American Indian Events Show, Tuesday, August 4, 1998
The third show of the week was highly anticipated by Arrowmen attending the 1998 NOAC. The Indian Show highlights the best singers and dancers that the Order of the Arrow has to offer. The show was preceded by the usual music, along with a "Lenny Loosejocks" cartoon about aliens and the ever-exciting LottOA. Echockotee Lodge #200 from Jacksonville, Florida, was the winner of the V.I.P. seats. Echockotee's NOAC contingent is known as "The Flying 100" because they brought nearly that many Arrowmen to the Conference.
National Vice Chief David Petrush began the show with a welcome. The story of the Trail of Tears, the forced removal of the Cherokee from the southeast, was then told by a narrator as scenes from that era were re-enacted. We were told that this story of perseverance and survival despite adversity was part of the reason our founders chose American Indian lore to be such an important part of our Order. Today we still have our ceremonies, our Legend of Uncas and Chingachgook, and our dance teams that demonstrate respect for American Indians. We were reminded of this by the presentation of scenes from the Pre-Ordeal Ceremony.
It was now time to honor American Indians through dance and song, featuring the best Arrowmen in each dance category. The Grand Entry Song was sung by Wahissa Lodge #118, the 1998 National Order of the Arrow Singing Champion, as all of the dancers entered the Coliseum. The American flag was carried in by Curtis Zunigha, Chief of the Delaware Indians. Each category of dance was demonstrated and the top three finishers in each one were recognized. The results are listed on this page.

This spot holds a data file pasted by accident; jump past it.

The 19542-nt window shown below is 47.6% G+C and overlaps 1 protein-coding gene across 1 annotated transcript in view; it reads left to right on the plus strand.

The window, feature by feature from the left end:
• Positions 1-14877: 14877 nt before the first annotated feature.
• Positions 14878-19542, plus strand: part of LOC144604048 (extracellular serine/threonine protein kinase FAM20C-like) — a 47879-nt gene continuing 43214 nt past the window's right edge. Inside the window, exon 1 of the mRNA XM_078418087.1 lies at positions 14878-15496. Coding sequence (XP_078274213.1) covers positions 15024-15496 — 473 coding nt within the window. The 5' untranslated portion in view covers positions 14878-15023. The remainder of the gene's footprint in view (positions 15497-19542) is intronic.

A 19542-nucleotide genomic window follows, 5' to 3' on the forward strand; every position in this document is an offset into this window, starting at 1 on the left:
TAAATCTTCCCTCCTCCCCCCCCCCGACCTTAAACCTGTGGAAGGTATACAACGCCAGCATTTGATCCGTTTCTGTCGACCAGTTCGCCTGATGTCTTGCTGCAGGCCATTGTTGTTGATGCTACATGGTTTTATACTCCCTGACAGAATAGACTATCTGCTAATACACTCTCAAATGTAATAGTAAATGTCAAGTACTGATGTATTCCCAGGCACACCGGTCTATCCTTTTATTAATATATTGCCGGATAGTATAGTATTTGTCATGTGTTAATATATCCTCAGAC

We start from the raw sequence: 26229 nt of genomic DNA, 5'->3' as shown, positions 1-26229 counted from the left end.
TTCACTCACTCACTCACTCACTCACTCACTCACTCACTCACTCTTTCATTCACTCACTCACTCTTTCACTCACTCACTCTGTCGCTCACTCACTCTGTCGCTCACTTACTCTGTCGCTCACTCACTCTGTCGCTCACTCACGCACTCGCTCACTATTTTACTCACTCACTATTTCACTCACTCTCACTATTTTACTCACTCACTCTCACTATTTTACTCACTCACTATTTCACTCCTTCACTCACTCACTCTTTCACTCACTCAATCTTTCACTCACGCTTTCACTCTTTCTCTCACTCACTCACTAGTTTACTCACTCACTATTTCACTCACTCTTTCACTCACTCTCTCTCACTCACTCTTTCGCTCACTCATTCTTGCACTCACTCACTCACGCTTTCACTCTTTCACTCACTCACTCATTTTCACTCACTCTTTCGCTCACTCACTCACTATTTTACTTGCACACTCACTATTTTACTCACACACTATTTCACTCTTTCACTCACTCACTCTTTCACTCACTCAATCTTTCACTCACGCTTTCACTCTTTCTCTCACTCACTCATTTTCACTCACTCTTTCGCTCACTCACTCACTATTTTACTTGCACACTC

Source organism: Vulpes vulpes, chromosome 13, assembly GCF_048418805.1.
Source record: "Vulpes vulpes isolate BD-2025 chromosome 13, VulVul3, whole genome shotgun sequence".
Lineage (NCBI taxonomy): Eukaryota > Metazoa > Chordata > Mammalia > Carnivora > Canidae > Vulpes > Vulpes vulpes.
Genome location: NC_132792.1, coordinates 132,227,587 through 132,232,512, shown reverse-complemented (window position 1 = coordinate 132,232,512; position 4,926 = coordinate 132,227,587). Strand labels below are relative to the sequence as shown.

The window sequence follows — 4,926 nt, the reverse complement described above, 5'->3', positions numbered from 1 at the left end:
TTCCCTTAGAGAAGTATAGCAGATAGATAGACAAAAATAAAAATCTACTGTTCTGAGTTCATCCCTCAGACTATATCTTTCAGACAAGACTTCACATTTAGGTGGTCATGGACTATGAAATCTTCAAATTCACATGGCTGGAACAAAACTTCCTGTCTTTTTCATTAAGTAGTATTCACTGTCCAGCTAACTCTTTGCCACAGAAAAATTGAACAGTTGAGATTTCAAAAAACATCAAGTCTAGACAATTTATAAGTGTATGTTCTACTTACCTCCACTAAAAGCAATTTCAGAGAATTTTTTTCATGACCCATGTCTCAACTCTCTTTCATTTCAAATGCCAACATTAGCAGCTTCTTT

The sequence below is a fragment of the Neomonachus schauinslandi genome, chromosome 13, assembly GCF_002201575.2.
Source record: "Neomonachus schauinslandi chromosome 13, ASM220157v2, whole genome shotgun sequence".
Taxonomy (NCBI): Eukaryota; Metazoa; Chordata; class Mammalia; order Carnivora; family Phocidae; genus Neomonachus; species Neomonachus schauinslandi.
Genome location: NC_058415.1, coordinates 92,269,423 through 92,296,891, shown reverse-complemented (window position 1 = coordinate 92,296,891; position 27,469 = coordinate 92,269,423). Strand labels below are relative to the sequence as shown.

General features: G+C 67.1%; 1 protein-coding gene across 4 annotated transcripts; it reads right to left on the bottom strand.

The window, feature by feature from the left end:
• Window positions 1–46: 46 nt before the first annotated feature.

After these demonstrations and awards we were told about the Maury Clancy Campership Fund, which assists American Indian Scouts with scholarships for camp. Donations were accepted at the exits.
The final dance demonstration of the night was from Eswau Huppeday Lodge #560, the 1998 Group Dance National Champions.
The closing statements involved the significance of dance as a pleasure for its' participants and viewers. Our founder, Dr. E. Urner Goodman, encouraged lodges to study American Indian "culture and their dance and their costume and their mode of life. And then let's bring it all together as a living tribute to these early Americans, to pay back some of the debt we owe them." This idea of respecting and preserving American Indian culture is certainly a motive for this show. The coments as we left the Hilton Coliseum seemed to indicate that this goal had been achieved in the minds of many Arrowmen.
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